For example, Connecticut General discovered that Dr. Omid received chiropractic care and services approximately 1-2 times per week from 2006 through 2010, and ACH[1] submitted 290 claims to Connecticut General totaling $97,450.00 for services provided to Dr. Omid. Cmplt., ¶ 19. Connecticut General paid $66,744.20 to ACH for services provided to Omid, yet an independent chiropractic advisor has since determined that these services were either not medically necessary or not covered under the ACH or AHR Plans. Cmplt., ¶ 17-24. The complaint alleges that these services were duplicates, did not indicate required assessments, and that " it is highly unlikely" that Dr. Omid paid his share of the services because " he either performed these services on himself as a professional courtesy to himself, or did not

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receive the services at all." Cmplt., ¶ 25-29. Futhermore, the high volume of services indicates the services were not " restorative" as required by the ACH or AHR Plans. Cmplt., ¶ 30.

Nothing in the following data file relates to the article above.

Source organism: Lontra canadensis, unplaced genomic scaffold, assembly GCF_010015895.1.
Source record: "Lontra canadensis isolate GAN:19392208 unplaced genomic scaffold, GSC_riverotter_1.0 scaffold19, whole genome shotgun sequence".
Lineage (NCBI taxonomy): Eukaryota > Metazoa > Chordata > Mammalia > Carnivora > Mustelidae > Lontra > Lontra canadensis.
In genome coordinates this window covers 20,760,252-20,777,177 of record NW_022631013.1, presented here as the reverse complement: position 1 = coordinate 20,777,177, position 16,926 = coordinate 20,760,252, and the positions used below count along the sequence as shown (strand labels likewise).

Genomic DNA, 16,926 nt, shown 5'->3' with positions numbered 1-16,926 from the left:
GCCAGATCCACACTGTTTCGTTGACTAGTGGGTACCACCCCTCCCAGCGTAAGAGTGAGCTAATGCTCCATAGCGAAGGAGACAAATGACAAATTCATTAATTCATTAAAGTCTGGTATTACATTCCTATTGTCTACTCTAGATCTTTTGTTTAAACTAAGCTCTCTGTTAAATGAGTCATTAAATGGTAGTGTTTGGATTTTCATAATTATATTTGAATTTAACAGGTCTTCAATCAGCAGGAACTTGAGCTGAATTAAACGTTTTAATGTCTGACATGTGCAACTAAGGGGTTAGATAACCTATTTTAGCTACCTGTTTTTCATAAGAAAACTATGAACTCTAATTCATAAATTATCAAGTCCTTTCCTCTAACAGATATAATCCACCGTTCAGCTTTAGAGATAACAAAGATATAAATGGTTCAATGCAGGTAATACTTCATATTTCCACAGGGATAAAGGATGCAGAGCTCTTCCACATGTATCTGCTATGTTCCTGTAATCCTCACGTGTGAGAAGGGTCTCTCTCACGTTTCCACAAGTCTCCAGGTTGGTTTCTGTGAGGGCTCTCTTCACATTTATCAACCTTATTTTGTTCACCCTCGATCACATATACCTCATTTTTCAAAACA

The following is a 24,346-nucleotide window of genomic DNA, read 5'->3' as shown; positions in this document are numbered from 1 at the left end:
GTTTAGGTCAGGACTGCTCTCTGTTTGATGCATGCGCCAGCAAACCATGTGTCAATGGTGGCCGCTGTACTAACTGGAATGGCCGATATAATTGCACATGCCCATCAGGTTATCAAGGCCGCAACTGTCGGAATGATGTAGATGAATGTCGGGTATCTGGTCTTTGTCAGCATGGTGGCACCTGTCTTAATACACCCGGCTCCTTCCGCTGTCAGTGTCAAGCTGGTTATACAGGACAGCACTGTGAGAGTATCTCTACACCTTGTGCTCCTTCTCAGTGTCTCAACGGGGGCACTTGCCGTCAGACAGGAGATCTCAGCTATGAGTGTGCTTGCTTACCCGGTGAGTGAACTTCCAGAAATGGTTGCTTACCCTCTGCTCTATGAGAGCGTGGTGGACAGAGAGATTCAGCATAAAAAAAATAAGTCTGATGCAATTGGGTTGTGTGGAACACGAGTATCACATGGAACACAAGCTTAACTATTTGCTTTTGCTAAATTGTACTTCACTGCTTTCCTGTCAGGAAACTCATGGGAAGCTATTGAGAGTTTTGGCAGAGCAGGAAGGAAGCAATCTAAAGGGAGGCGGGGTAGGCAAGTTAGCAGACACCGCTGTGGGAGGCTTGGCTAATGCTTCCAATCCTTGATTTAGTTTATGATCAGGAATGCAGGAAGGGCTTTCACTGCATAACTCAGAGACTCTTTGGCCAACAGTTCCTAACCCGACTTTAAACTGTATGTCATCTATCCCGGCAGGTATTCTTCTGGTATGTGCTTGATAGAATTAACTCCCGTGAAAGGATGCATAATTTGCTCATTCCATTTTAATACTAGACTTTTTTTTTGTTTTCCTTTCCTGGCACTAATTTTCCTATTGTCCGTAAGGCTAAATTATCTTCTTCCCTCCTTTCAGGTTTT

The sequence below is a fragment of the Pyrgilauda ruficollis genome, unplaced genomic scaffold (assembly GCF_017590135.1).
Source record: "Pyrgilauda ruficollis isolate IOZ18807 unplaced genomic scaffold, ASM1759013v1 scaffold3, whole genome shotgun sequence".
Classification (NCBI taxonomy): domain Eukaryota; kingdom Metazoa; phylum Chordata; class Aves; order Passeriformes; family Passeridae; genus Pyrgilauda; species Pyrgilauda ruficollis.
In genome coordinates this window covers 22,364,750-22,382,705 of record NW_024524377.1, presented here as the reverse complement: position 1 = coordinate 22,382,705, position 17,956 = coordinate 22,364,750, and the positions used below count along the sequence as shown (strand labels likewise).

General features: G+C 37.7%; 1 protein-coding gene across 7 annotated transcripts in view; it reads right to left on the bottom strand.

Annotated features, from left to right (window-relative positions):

The complaint outlines similar allegations in connection with other patients. For example, Patient A, an employee of ACH, received services from ACH 1-2 times per week, paid by Plaintiff in the amount of $66.916.50, which Plaintiff claims were not medically necessary and not covered. Patient C, an employee of AHR, received services at ACH approximately 1-3 times per week, for which Connecticut General paid $73,978.50 for approximately 342 claims, which Plaintiff claims were not medically necessary and not covered.[2] In addition, Connecticut General paid claims for treatments provided to two Doctors/Patients D & E who are " chiropractors affiliated with ACH." Cmplt., ¶ ¶ 33-83. Both Doctors/Patients provided services to each other that were covered by Connecticut General -- even on the same day. This meant, for example, that Doctor/Patient D treated Doctor/Patient E for suffering " spasms, edema, restriction, and tenderness" on the same day that Doctor/Patient E treated Doctor/Patient D for " spasms, edema, restriction, and tenderness." Cmplt., ¶ 79-80. Plaintiff paid $101,124.58 on 369 claims for services provided by Doctor/Patient D to Doctor/Patient E; and $76,209.90 on 347 claims for services provided by Doctor/Patient E to Doctor/Patient D. Cmplt., ¶ 78. In addition to questioning whether these services were " medically necessary," Plaintiff also alleges that it " is highly unlikely that Doctor/Patient D and Doctor/Patient E paid their cost share obligation for these services because they either performed these services as a professional courtesy to each other or did not receive services at all." Cmplt., ¶ 82.